The mail just keeps on coming. If you’re not receiving bills, you’re finding credit card solicitations, important tax documents, school notices, sales flyers and catalogs stuffed in your mailbox day after day, year after year. If you don’t stay on top of it all, you can end up losing important information, space on your kitchen table/desk or even worse, your mind!
The good news is that it doesn’t take much work to deal with the ongoing problem of mail clutter. By following the simple steps below, you can send unnecessary mail and clutter packing:
- Reduce the flow. If you purchase something from a retailer, chances are you’re going to continually receive their catalogs. If you no longer order from these retailers or peruse their catalogs, ask to be taken off their mailing lists. Also when you sign up to buy something, be sure to check off that you do not wish to receive their catalogs. If a company you continue to do business with sends you information, ask to have it sent electronically through email. For example, for a smart and easy way to reduce mail, ask your financial institution and billers to send statements electronically. You’ll not only reduce mail pileup, but also help save the planet.
- Centralize your mail in one place. Designate a basket or inbox to hold your mail. So if you can’t get to your mail right away, you can place your mail in the basket to ensure it doesn’t get lost or scattered all around your table or desk.
- Establish a daily mail management routine. Set aside a time each day to go through the mail. As you do that, organize your mail as follows
- Actionable mail: If you need to take action on a piece of mail, such as make a bill payment, write and attach a sticky note about what you have do and when, and place the mail in a file marked “action.”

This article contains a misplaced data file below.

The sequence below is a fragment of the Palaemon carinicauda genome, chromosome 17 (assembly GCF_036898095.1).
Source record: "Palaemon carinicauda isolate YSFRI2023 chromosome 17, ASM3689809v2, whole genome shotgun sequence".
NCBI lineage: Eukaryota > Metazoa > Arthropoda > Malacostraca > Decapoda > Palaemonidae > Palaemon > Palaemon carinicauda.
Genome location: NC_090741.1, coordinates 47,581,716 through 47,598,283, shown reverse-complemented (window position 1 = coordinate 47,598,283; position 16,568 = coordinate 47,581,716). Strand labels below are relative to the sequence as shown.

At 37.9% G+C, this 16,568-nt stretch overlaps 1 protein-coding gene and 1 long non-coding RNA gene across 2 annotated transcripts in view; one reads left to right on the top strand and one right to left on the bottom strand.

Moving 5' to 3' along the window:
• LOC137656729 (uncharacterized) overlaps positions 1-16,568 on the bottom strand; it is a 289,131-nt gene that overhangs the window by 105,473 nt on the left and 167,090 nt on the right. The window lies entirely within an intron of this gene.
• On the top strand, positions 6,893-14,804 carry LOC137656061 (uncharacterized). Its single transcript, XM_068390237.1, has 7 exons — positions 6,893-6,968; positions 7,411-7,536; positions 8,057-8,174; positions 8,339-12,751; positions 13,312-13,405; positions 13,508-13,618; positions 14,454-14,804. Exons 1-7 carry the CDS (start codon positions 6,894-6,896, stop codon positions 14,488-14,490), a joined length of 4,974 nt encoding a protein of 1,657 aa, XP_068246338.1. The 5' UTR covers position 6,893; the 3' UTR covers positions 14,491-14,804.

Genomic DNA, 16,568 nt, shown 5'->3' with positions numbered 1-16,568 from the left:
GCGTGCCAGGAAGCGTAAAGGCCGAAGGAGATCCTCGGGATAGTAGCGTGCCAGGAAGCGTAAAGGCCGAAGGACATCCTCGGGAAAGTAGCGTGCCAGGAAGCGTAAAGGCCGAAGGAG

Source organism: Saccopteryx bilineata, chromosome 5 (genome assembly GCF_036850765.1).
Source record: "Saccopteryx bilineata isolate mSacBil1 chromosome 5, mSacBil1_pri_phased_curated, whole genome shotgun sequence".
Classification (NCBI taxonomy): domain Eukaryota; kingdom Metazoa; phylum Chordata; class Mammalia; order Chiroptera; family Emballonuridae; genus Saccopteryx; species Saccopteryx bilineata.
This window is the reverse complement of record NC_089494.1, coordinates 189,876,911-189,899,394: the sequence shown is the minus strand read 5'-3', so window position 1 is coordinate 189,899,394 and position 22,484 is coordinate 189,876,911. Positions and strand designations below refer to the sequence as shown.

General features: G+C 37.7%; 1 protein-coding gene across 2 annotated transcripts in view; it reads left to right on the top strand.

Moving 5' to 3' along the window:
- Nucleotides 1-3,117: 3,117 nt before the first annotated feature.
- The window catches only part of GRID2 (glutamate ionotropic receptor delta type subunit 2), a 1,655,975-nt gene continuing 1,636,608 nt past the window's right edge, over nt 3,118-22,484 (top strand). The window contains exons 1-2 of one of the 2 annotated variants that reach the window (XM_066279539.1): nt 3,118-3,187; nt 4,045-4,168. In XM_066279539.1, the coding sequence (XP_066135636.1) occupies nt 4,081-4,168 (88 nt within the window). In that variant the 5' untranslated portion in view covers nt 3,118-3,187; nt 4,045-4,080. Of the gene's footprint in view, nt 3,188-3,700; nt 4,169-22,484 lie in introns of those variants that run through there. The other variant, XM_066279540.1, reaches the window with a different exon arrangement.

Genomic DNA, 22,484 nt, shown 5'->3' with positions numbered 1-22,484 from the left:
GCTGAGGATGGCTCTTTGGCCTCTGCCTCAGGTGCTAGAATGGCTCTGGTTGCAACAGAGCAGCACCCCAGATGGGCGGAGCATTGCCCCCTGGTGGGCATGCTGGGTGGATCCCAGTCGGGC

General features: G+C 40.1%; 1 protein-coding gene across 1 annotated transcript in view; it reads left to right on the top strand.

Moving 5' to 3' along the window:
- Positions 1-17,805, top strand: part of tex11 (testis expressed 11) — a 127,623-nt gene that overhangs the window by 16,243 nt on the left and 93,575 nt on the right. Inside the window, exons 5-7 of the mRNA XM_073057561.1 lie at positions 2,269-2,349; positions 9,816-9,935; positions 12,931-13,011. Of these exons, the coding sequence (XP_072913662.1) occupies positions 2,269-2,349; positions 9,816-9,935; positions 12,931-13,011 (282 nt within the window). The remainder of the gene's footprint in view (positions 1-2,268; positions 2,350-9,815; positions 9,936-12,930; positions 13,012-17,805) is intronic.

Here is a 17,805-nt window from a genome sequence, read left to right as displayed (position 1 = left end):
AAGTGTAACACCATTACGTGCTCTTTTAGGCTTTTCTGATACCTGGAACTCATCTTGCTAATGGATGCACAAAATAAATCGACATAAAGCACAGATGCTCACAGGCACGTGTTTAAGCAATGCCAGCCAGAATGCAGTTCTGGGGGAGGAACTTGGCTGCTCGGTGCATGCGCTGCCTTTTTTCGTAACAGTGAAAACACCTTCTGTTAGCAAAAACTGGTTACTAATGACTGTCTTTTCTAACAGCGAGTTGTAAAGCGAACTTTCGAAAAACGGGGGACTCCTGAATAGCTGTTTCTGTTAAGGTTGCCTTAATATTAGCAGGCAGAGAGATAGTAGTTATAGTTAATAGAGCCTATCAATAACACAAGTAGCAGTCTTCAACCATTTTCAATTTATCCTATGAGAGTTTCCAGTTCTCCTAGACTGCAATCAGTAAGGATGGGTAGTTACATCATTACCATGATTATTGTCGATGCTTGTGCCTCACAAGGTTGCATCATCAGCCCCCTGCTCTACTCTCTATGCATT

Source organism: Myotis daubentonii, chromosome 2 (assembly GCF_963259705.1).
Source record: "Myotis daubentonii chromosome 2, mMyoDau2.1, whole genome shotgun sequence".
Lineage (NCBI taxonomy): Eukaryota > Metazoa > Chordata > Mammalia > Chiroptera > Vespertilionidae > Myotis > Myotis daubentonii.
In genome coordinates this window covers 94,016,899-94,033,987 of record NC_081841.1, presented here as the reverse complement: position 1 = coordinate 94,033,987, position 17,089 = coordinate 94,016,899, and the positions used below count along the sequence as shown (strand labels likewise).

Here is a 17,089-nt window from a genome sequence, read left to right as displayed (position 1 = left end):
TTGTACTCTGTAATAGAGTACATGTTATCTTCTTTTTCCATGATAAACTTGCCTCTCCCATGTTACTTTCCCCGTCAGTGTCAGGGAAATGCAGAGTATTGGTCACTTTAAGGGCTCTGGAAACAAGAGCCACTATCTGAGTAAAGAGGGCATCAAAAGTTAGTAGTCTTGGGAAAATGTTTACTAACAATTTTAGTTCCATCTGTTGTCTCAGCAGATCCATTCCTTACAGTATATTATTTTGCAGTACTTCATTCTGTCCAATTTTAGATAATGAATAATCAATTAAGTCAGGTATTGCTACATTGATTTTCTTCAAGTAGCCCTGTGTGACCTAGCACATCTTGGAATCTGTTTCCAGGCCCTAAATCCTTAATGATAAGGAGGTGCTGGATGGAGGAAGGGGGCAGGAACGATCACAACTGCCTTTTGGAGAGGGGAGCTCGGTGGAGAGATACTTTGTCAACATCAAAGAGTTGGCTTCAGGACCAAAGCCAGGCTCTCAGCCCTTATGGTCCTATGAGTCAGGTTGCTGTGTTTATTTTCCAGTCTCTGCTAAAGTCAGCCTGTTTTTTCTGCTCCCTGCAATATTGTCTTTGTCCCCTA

- Recycled mail: If you have identified something as junk mail, which is mail that doesn’t interest you or contain confidential information that could facilitate identity theft, place it in a file marked “recycle.” To reduce recycled mail, consider calling the company that sent the mail and ask to be taken off their mailing list.
- Destroyed mail: If you receive a piece of mail, such as a credit card solicitation that contains personal information put it in a file to be shredded.
Set a time each week to act on the items in your action, recycle and shred files.
- Decide what to do with personal mail. If you receive personal mail, such as birthday cards and other keepsakes, make a decision on how long you will keep them. You may, for example, want to display birthday cards for a week and then store them away in a permanent place with other keepsakes. Or you may want to throw them away. Whatever you decide, stick to the same system.
As with any type of organization, the important thing is to stay on top of your mail and stick to an organizing schedule. Try it; you just might take back control of your life — and your tabletops.
Take the first steps to cutting back mail clutter today: sign up for e-Statements to receive your monthly account information electronically. Mother Nature will thank you!